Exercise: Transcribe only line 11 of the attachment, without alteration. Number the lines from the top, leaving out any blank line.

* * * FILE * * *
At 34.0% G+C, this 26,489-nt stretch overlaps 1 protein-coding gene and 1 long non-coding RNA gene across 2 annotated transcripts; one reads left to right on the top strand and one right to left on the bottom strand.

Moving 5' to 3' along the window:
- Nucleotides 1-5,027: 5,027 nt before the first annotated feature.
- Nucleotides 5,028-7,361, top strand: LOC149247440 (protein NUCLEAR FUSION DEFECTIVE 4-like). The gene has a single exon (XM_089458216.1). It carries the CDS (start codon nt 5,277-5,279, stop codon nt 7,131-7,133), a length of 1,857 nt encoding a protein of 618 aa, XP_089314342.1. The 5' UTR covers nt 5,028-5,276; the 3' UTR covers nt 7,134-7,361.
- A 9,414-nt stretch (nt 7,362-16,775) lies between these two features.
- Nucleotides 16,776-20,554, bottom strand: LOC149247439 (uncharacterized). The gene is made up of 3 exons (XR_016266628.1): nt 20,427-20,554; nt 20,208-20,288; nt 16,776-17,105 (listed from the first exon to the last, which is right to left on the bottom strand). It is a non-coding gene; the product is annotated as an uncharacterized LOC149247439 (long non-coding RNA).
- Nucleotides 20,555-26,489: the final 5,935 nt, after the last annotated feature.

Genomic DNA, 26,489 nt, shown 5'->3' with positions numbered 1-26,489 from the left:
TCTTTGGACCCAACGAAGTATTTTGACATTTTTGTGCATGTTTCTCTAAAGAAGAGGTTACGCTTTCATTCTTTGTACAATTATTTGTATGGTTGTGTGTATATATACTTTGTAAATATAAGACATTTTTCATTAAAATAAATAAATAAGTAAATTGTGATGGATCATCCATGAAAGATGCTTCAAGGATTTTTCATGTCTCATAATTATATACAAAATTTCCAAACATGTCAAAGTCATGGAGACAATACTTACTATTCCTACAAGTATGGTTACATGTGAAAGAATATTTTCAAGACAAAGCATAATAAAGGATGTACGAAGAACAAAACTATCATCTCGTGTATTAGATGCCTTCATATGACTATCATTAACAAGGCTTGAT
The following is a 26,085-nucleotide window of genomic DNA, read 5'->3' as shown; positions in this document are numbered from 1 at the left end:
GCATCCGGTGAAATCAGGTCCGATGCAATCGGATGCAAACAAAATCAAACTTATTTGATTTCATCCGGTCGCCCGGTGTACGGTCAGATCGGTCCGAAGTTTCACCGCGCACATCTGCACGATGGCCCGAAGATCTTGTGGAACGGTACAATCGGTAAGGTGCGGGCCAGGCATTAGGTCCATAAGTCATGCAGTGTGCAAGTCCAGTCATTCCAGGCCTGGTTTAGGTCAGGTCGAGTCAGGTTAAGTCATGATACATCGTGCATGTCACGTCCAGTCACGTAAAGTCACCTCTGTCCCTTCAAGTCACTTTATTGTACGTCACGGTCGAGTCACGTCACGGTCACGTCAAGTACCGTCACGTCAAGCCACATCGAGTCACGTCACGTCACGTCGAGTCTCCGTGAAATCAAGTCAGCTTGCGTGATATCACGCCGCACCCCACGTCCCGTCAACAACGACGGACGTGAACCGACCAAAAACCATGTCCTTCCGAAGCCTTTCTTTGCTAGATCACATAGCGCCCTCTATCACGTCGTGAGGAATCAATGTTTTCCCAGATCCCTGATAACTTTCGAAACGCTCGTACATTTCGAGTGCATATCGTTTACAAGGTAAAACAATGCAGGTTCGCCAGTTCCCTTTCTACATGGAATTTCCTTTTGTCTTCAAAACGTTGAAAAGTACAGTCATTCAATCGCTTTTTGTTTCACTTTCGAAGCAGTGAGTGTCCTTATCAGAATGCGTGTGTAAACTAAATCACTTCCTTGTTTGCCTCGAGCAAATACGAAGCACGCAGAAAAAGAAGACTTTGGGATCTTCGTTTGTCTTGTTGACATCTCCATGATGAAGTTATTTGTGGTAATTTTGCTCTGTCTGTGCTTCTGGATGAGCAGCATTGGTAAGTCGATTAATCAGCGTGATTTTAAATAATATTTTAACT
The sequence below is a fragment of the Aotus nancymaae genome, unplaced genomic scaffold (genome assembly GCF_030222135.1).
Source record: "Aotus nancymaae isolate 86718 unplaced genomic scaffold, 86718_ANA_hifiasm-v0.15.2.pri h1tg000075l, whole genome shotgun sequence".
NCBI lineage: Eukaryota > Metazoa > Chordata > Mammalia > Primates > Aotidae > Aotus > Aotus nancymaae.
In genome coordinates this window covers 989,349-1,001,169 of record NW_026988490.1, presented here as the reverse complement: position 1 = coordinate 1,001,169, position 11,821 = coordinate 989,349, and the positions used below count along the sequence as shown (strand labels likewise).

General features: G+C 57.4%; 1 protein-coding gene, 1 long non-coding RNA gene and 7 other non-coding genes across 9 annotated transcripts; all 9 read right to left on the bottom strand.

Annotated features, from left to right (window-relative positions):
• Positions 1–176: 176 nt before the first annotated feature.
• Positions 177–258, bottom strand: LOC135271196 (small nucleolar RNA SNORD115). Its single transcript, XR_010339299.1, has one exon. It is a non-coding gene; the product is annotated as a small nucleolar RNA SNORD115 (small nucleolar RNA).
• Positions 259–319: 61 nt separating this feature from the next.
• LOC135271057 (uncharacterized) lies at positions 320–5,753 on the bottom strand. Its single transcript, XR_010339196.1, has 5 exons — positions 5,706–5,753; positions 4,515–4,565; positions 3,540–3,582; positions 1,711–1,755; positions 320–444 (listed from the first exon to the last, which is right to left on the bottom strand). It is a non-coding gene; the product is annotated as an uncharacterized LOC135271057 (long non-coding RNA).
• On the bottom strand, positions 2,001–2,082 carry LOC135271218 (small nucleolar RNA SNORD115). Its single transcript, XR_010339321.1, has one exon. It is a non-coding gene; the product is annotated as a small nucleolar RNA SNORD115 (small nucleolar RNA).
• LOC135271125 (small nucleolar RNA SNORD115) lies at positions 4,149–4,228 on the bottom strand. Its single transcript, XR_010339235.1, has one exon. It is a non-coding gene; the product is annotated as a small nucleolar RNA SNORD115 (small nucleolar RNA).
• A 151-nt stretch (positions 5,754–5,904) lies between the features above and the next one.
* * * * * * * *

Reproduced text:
GCATCCGGTGAAATCAGGTCCGATGCAATCGGATGCAAACAAAATCAAACTTATTTGATTTCATCCGGTCGCCCGGTGTACGGTCAGATCGGTCCGAAGTTTCACCGCGCACATCTGCACGATGGCCCGAAGATCTTGTGGAACGGTACAATCGGTAAGGTGCGGGCCAGGCATTAGGTCCATAAGTCATGCAGTGTGCAAGTCCAGTCATTCCAGGCCTGGTTTAGGTCAGGTCGAGTCAGGTTAAGTCATGATACATCGTGCATGTCACGTCCAGTCACGTAAAGTCACCTCTGTCCCTTCAAGTCACTTTATTGTACGTCACGGTCGAGTCACGTCACGGTCACGTCAAGTACCGTCACGTCAAGCCACATCGAGTCACGTCACGTCACGTCGAGTCTCCGTGAAATCAAGTCAGCTTGCGTGATATCACGCCGCACCCCACGTCCCGTCAACAACGACGGACGTGAACCGACCAAAAACCATGTCCTTCCGAAGCCTTTCTTTGCTAGATCACATAGCGCCCTCTATCACGTCGTGAGGAATCAATGTTTTCCCAGATCCCTGATAACTTTCGAAACGCTCGTACATTTCGAGTGCATATCGTTTACAAGGTAAAACAATGCAGGTTCGCCAGTTCCCTTTCTACATGGAATTTCCTTTTGTCTTCAAAACGTTGAAAAGTACAGTCATTCAATCGCTTTTTGTTTCACTTTCGAAGCAGTGAGTGTCCTTATCAGAATGCGTGTGTAAACTAAATCACTTCCTTGTTTGCCTCGAGCAAATACGAAGCACGCAGAAAAAGAAGACTTTGGGATCTTCGTTTGTCTTGTTGACATCTCCATGATGAAGTTATTTGTGGTAATTTTGCTCTGTCTGTGCTTCTGGATGAGCAGCATTGGTAAGTCGATTAATCAGCGTGATTTTAAATAATATTTTAACT